In this article, we will learn to resolve the longest increasing subsequence problems by using brute-force and dynamic programming algorithms

A longest increasing subsequence (LIS) is obtained from a sequence, has elements in increasing order, and as long as possible. The LIS does not necessarily have to be contiguous or unique, one sequence may have multiple increasing subsequences

## Problem 1

• Given an unsorted array of numbers `a`

• Write an algorithm to find the length of the longest increasing subsequence (LIS)

## Example 1

• Input: [0, 8, 4, 12, 2, 10, 6, 14, 1, 9, 5, 13, 3, 11, 7, 15]

• Output: 6

• Explanation: The LIS is {0, 2, 6, 9, 11, 15}. It's not contiguous or unique. Other instances are {0, 2, 6, 9, 13, 15}, {0, 4, 6, 9, 11, 15, {0, 4, 6, 9, 13, 15}

## Approach 1.1: Brute force with recursion

• This approach uses recursion to scan the increasing subsequences of all elements in the given array to find the length of the longest one. At each iteration, there are two options: count or not count the current element based on its value is greater than the previous element or not

• The implementation steps of the recursion algorithm follow

• Create a recursion function `lengthOfLIS` with the 3 input parameters: the given array A[n], prevIndex, and currentIndex

• Base case of the recursion: return to 0 if currentIndex has reached to the end of the array

• Declare two variables: `included` and `excluded`. If current element `A[currentIndex]` greater than previous element `A[prevIndex]` or `prevIndex == -1` (the first element of the array must always be included in the count), update `included` variable value to `1 + lengthOfLIS(A, currentIndex, currentIndex + 1)`. Otherwise, set `excluded` value to `lengthOfLIS(A, previousIndex, currentIndex + 1)`

• Return the max value of `included` and `excluded` variable and close the function

• Run the function lengthOfLIS for the given array, starting at prevIndex = -1 and currentIndex = 0

``````public class LISLengthByBruteForce {
static int lengthOfLIS(int[] a, int prevIndex, int currIndex) {
if (currIndex == a.length) {
return 0;
}

int included = 0;
if (prevIndex < 0 || a[currIndex] > a[prevIndex]) {
included = 1 + lengthOfLIS(a, currIndex, currIndex+1);
}

int excluded = lengthOfLIS(a, prevIndex, currIndex+1);

return Math.max(included, excluded);
}

public static void main(String[] args) {
int[] arr = {0, 8, 4, 12, 2, 10, 6, 14, 1, 9, 5, 13, 3, 11, 7, 15};
System.out.println(lengthOfLIS(arr, -1, 0));
}
}
``````
• Output
``````6
``````
• Time complexity: O(2n) as you have to iterate over all elements in the array and each element has 2 options

• Space complexity: O(1)

## Approach 1.2: Dynamic programming

• Optimal substructure and overlapping subproblems: say lisi, lisj are length of the LIS at index i and j

lisi = max(lisi, lisj + 1), ∀0 <= j < i and a[i] > a[j]

• Use an array `cache[n]` to cache the length of the LIS at each index corresponding with the given array `a[n]`

• Bottom-up filling `cache[n]` with the base case

cache[i] = 1, ∀0 <= i < n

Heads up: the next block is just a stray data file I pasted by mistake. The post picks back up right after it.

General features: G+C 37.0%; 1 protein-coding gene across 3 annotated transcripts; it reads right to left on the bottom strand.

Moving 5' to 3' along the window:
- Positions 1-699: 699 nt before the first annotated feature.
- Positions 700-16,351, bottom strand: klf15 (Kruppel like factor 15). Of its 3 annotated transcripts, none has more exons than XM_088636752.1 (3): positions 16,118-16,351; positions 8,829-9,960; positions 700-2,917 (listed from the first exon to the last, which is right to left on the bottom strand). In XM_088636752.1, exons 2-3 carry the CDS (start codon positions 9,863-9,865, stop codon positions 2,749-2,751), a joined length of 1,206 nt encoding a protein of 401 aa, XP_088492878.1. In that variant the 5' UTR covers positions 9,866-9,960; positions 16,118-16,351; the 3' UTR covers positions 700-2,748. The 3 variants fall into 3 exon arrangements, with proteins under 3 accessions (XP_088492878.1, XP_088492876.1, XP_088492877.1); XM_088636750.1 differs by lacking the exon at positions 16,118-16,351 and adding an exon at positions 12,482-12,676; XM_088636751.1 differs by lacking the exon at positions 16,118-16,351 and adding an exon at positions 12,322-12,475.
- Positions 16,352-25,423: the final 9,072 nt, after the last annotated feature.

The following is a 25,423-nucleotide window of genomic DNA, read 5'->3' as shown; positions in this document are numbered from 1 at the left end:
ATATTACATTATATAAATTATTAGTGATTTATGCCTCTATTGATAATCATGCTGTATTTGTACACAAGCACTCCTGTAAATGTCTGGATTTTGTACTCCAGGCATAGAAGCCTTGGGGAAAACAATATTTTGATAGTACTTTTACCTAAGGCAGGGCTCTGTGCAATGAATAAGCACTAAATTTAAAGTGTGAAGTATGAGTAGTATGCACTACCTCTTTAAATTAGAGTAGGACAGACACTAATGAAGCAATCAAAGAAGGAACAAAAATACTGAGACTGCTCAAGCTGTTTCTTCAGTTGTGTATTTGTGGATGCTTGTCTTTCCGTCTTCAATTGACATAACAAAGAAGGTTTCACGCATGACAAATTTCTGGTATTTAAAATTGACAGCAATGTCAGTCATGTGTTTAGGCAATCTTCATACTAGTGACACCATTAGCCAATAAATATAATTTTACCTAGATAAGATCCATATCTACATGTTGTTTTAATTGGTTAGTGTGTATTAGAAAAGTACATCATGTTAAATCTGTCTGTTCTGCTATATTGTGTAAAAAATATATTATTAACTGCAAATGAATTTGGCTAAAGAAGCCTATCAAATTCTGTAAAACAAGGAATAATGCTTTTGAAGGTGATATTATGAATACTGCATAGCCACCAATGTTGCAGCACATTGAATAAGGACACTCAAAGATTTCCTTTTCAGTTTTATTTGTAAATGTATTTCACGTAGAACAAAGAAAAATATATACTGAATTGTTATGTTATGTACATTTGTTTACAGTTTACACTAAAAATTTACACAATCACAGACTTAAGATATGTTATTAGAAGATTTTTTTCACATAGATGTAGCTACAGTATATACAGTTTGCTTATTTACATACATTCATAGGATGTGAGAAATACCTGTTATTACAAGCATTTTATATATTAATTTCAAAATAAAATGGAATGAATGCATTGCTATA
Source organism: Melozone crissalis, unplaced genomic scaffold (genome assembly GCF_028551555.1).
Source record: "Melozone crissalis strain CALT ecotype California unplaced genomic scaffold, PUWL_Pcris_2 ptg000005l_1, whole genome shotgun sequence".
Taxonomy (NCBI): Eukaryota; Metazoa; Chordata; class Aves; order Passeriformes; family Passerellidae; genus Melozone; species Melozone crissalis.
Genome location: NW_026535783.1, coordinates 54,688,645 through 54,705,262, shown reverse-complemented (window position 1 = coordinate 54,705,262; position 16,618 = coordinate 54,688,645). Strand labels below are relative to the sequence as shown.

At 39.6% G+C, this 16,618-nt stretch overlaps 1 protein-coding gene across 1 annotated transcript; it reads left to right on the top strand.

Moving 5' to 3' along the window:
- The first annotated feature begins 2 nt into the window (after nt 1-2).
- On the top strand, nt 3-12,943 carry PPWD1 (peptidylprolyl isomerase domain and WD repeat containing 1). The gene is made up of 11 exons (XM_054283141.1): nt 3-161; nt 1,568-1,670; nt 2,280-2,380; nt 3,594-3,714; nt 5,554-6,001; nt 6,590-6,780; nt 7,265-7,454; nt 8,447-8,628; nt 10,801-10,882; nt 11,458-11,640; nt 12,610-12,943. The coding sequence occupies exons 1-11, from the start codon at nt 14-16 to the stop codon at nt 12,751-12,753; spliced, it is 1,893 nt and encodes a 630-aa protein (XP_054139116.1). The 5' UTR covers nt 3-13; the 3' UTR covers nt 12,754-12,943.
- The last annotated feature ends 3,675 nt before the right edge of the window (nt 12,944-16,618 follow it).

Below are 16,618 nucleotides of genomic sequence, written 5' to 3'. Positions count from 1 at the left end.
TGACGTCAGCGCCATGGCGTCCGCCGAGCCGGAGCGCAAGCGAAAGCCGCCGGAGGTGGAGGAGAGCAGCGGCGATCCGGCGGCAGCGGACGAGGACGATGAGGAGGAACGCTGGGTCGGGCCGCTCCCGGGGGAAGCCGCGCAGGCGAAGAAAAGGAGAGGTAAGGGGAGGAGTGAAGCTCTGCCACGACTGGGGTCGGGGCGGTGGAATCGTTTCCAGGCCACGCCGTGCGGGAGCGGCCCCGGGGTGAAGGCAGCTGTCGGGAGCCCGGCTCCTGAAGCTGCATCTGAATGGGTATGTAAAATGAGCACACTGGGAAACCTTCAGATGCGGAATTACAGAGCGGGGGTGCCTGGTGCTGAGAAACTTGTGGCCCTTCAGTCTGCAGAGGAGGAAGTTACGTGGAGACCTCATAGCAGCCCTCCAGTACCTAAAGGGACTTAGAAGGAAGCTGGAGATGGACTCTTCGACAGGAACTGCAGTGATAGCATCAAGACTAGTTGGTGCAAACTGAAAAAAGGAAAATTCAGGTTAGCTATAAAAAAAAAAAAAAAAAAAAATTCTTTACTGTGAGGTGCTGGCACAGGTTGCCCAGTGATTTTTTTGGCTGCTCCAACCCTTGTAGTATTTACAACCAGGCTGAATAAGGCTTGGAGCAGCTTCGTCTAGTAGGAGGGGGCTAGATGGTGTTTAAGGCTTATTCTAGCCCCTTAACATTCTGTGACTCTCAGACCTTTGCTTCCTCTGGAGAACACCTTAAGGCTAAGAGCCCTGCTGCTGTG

• LIS(a[n]) = max(cache[n])

``````import java.util.Arrays;

public class LISLengthByDPBottomUp {
static int lengthOfLIS(int[] a) {
if (a.length == 0) {
return 0;
}

int[] cache = new int[a.length];
Arrays.fill(cache, 1);

for (int i = 1; i < a.length; i++) {
for (int j = 0; j < i; j++) {
if (a[i] > a[j]) {
cache[i] = Math.max(cache[i], cache[j] + 1);
}
}
}

return Arrays.stream(cache).max().getAsInt();
}

public static void main(String[] args) {
int[] arr = {0, 8, 4, 12, 2, 10, 6, 14, 1, 9, 5, 13, 3, 11, 7, 15};
System.out.println(lengthOfLIS(arr));
}
}
``````
• Output
``````6
``````
• Time complexity: O(n2) as you use 2 for-loop

• Space complexity: O(n) as you use a cache array which has the same size as the given array

## Problem 2

• Given an unsorted array of numbers `a`

• Write an algorithm to find the longest increasing subsequence (LIS)

• The LIS does not necessarily have to be contiguous or unique

## Example 2

• Input: [0, 8, 4, 12, 2, 10, 6, 14, 1, 9, 5, 13, 3, 11, 7, 15]

• Output: [0, 2, 6, 9, 11, 15]

• Explanation: The LIS is {0, 2, 6, 9, 11, 15}. It's not contiguous or unique. Other instances are {0, 2, 6, 9, 13, 15}, {0, 4, 6, 9, 11, 15, {0, 4, 6, 9, 13, 15}

## Approach 2: Dynamic programming

• Optimal substructure and overlapping subproblems same as the previous approach of problem 1
``````import java.util.ArrayList;
import java.util.List;

public class LISByDPBottomUp {
static List<Integer> findLIS(int[] arr) {
List<List<Integer>> cache = new ArrayList<>();
for (int i = 0; i < arr.length; i++) {
}

for (int i = 1; i < arr.length; i++) {
for (int j = 0; j < i; j++) {
if (arr[i] > arr[j] && cache.get(i).size() < cache.get(j).size() + 1) {
cache.set(i, new ArrayList<>(cache.get(j)));
}
}
}

List<Integer> longest = cache.get(0);
for (int i = 0; i < cache.size(); i++) {
if (longest.size() < cache.get(i).size()) {
longest = new ArrayList<>(cache.get(i));
}
}

return longest;
}

public static void main(String[] args) {
int[] arr = {0, 8, 4, 12, 2, 10, 6, 14, 1, 9, 5, 13, 3, 11, 7, 15};
System.out.println(findLIS(arr).toString());
}
}
``````
• Output
``````[0, 2, 6, 9, 11, 15]
``````
• Time complexity: O(n2) as you use 2 for-loop

• Space complexity: O(n2) as you use 2D array to cache the increasing subsequences